Staff Blog

Guest Blog: Too much power? Then why keep Pickering running?

Citing a surplus of power, the Wynne government pulled the plug Tuesday on its Large Renewable Procurement (LRP) process for acquiring wind and solar power at highly competitive prices.

But what the Minister of Energy didn’t mention was that the reason we have a glut of power is the government’s insistence on keeping high-cost nuclear plants running despite plenty of better options.

Time to Get Serious about EA Reform in Ontario

While the Government of Canada’s review of federal environmental assessment (EA) legislation is well underway, the Ontario government has not announced or commenced a comprehensive public review of its own problematic EA regime.

Ontario Should Commit to Spending Cap and Trade Revenue on Low-income Ontarians

CELA challenges Ontario to follow California's example and legislate that 35% of cap and trade revenue be invested in low-income and vulnerable communities.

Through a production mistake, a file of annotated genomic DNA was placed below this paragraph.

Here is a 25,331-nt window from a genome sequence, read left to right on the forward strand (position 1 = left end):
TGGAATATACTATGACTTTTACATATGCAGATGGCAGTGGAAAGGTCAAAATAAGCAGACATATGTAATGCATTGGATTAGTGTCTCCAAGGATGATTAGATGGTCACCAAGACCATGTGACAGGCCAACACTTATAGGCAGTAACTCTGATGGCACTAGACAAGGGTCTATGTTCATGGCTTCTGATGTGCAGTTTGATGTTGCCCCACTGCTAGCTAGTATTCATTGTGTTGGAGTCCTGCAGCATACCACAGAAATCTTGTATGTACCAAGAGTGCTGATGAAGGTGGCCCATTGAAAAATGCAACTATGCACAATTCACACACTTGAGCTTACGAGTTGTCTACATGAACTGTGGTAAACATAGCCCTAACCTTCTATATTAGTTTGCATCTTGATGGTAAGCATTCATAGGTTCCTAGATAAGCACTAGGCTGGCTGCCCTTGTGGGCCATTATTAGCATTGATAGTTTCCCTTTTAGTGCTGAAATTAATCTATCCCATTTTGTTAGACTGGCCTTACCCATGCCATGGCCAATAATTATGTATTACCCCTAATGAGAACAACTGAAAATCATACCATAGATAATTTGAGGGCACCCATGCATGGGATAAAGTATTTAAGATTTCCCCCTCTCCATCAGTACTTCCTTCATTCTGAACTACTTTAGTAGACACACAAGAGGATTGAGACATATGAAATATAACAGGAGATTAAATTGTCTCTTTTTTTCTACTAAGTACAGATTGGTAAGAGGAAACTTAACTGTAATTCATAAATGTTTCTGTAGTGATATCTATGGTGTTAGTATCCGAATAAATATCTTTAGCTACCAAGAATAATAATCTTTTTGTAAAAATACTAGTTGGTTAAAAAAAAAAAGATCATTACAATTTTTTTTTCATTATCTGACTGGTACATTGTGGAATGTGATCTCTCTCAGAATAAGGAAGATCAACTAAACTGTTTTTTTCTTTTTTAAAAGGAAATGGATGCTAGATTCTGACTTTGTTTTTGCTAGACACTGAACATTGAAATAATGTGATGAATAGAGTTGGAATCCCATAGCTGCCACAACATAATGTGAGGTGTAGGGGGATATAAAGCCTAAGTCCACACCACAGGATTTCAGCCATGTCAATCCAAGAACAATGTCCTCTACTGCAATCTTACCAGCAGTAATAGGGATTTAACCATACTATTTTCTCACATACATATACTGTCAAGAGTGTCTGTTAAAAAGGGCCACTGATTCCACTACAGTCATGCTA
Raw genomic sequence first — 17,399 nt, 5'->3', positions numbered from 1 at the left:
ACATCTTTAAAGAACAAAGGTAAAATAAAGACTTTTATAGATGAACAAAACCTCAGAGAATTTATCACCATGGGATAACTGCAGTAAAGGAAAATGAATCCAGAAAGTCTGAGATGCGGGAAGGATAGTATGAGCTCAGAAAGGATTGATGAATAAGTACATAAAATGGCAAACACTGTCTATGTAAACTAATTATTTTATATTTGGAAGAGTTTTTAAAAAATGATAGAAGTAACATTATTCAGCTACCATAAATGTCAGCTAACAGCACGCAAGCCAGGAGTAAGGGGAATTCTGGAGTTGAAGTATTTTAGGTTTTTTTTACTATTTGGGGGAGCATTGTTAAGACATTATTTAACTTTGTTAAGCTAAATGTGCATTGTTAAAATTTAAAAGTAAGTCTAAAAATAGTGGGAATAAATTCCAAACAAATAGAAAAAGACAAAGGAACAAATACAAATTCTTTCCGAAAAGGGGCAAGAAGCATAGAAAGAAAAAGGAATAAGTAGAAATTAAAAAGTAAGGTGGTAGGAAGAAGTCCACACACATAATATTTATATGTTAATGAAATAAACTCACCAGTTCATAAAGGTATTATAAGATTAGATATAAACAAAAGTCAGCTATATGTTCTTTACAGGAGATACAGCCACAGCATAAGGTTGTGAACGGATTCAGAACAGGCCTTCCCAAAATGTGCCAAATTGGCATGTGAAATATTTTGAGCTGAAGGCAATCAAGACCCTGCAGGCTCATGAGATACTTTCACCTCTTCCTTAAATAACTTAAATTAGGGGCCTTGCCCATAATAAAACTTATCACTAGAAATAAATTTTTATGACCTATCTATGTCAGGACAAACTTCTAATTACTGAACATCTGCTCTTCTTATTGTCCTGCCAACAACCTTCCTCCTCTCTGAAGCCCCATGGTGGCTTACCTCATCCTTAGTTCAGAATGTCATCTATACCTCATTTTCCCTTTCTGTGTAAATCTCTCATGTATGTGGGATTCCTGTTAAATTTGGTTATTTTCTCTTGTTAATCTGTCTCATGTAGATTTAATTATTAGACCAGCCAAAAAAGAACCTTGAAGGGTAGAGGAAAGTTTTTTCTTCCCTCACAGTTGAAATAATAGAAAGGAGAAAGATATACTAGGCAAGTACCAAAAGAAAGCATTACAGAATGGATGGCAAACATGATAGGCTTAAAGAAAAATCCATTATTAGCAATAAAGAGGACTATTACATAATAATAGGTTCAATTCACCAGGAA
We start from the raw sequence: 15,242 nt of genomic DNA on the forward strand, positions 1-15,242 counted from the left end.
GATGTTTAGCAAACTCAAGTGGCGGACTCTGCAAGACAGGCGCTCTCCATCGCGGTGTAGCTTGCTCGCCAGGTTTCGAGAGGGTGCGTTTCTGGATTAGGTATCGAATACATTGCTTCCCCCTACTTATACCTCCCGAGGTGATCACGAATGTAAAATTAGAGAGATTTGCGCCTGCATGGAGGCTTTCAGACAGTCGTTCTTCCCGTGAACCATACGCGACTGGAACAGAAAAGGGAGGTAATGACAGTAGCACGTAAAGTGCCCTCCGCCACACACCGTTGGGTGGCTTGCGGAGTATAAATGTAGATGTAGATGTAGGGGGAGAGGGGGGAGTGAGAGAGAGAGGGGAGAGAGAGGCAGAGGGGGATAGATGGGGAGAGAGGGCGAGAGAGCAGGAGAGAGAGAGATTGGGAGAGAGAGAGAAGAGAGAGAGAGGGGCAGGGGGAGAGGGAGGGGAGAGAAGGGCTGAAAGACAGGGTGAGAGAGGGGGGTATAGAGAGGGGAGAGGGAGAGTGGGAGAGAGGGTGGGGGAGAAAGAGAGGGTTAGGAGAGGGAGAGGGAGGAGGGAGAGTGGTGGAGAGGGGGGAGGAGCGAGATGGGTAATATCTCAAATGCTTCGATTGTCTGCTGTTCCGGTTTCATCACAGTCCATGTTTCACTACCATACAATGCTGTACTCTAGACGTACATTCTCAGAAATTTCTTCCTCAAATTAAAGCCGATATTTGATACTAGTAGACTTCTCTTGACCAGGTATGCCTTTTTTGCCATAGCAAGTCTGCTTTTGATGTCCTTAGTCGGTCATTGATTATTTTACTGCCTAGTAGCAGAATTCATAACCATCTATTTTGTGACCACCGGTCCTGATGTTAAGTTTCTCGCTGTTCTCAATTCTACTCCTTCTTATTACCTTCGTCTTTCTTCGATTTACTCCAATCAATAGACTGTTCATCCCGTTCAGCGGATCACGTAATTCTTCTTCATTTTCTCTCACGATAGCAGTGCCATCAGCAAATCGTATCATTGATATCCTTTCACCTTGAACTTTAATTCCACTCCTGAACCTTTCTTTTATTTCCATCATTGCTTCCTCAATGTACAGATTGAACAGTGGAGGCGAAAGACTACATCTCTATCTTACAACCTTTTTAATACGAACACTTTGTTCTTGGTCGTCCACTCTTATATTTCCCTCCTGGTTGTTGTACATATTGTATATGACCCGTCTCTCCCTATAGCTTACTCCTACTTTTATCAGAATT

Federal EA Reform at the Cross-Roads

In recent weeks, the Government of Canada has ramped up the long-awaited public review of federal environmental assessment (EA) processes.

Destabilizing Tenancy Rights Is Not the Solution to Ontario’s Housing Shortage

This article was first published on Huffington Post and has been reposted with the author’s permission. For more information on CELA's involvement in this issue, please visit our RentSafe page.

LEDs vs CFLs - Missed Opportunity by Hydro One to Limit Mercury Exposure